In order to start working with graphics you need to understand some basic definitions that will be used during this tutorial. The terms described here are only a light brush of all the things that a professional is required to know, however they are enough to get started and produce some nice semi-pro works of art.
1. Brief explanation on image file formats: There are many types of image file formats used in the industry, some are more familiar and common such as BMP(Bitmap), JPG (JPEG), GIF and PNG which are often used in web design, software design, printing industry and other common applications. Others are less knows and more specific such as TIFF, CGM, DWG and they are mostly used for specific applications such as schematic drawings, 2 and 3 dimensional software and more, where the image is required to preserve the information AS IS or contain unique parameters that the program handling it requires. The main difference between the formats is what is known as compression methods. that means the way that the colors in the image are handled and compressed in order to reduce its size and make it more portable. The higher the compression level, the more likely that the original image will lose its original quality. For more information on different file formats visit: en.wikipedia.org/wiki/Image_file_formats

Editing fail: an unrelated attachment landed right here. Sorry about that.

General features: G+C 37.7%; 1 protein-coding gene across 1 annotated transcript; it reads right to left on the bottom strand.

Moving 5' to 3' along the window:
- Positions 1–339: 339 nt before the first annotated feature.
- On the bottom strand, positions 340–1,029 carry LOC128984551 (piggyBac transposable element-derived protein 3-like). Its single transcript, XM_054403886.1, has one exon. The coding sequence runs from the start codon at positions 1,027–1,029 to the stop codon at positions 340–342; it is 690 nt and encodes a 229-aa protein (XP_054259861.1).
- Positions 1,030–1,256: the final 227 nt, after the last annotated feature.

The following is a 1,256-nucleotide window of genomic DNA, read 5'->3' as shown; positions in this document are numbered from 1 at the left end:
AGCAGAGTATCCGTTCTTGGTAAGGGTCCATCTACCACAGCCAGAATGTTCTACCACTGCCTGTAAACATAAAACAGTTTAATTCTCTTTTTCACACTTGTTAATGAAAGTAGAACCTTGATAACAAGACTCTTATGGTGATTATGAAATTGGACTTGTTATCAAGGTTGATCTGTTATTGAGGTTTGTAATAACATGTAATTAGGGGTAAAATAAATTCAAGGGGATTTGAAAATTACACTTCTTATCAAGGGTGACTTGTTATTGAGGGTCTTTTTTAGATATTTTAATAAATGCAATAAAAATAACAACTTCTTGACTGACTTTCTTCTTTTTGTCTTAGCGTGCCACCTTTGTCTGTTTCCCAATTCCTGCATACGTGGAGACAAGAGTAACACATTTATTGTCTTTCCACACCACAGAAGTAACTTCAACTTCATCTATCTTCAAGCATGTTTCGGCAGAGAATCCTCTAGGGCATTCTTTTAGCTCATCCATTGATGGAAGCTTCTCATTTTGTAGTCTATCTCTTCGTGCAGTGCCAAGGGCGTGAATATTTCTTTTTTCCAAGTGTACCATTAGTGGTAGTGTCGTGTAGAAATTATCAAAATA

2. Image size and measurements. Image measurements and size are usually defined by ‘px’ (short for pixel). A pixel unit represents the smallest element of a digital image, and it hold a value that indicates a blend of the 3 basic colors Red, Green, Blue or a blend of Black and White. There are other measurement units that vary in use such as Dots, Points, Millimeter, Centimeter, Inch etc’. In this tutorial we will only use the pixel unit since it is the most common unit used in the industry.
3. Colors. Digital colors are a representation of the real colors, and are digitally blended in the same manner. The 3 main colors are Red, Green and Blue and they are often referred to as RGB. Each color has a scale which indicates its mixture with the Black color and by that giving it its intensity; the scale goes from 0 to 255, 0 being completely Black and 255 being the color in its purest form. There are also 3 other values that will affect the color intensity and those are the hue, saturation and luminous values, but those will not be discussed in this tutorial. The two ways to describe the colors of an image are RGB and Grayscale, meaning that RGB is a colored image and Grayscale being a black and white image.
Continue to part 3: Basic Features In The Software ->